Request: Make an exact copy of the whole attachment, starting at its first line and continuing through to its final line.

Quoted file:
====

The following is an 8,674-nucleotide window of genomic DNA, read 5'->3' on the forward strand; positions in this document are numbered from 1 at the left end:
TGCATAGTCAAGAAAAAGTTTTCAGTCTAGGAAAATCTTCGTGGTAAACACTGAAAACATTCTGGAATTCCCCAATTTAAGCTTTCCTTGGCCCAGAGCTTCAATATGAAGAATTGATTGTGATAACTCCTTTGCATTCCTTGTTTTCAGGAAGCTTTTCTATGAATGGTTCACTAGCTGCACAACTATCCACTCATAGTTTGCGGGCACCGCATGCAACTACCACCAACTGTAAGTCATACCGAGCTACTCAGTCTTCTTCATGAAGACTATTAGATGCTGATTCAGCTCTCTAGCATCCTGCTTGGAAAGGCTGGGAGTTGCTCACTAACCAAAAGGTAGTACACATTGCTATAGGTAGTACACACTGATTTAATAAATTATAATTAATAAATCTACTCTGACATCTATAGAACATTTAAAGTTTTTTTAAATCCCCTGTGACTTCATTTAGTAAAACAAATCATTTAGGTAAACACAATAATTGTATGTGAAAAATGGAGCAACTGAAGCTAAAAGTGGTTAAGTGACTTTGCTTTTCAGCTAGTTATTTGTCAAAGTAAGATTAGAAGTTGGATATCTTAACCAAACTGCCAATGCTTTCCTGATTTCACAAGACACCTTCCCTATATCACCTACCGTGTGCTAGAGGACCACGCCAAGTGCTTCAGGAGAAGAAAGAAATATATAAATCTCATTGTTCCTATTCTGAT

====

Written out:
The following is an 8,674-nucleotide window of genomic DNA, read 5'->3' on the forward strand; positions in this document are numbered from 1 at the left end:
TGCATAGTCAAGAAAAAGTTTTCAGTCTAGGAAAATCTTCGTGGTAAACACTGAAAACATTCTGGAATTCCCCAATTTAAGCTTTCCTTGGCCCAGAGCTTCAATATGAAGAATTGATTGTGATAACTCCTTTGCATTCCTTGTTTTCAGGAAGCTTTTCTATGAATGGTTCACTAGCTGCACAACTATCCACTCATAGTTTGCGGGCACCGCATGCAACTACCACCAACTGTAAGTCATACCGAGCTACTCAGTCTTCTTCATGAAGACTATTAGATGCTGATTCAGCTCTCTAGCATCCTGCTTGGAAAGGCTGGGAGTTGCTCACTAACCAAAAGGTAGTACACATTGCTATAGGTAGTACACACTGATTTAATAAATTATAATTAATAAATCTACTCTGACATCTATAGAACATTTAAAGTTTTTTTAAATCCCCTGTGACTTCATTTAGTAAAACAAATCATTTAGGTAAACACAATAATTGTATGTGAAAAATGGAGCAACTGAAGCTAAAAGTGGTTAAGTGACTTTGCTTTTCAGCTAGTTATTTGTCAAAGTAAGATTAGAAGTTGGATATCTTAACCAAACTGCCAATGCTTTCCTGATTTCACAAGACACCTTCCCTATATCACCTACCGTGTGCTAGAGGACCACGCCAAGTGCTTCAGGAGAAGAAAGAAATATATAAATCTCATTGTTCCTATTCTGAT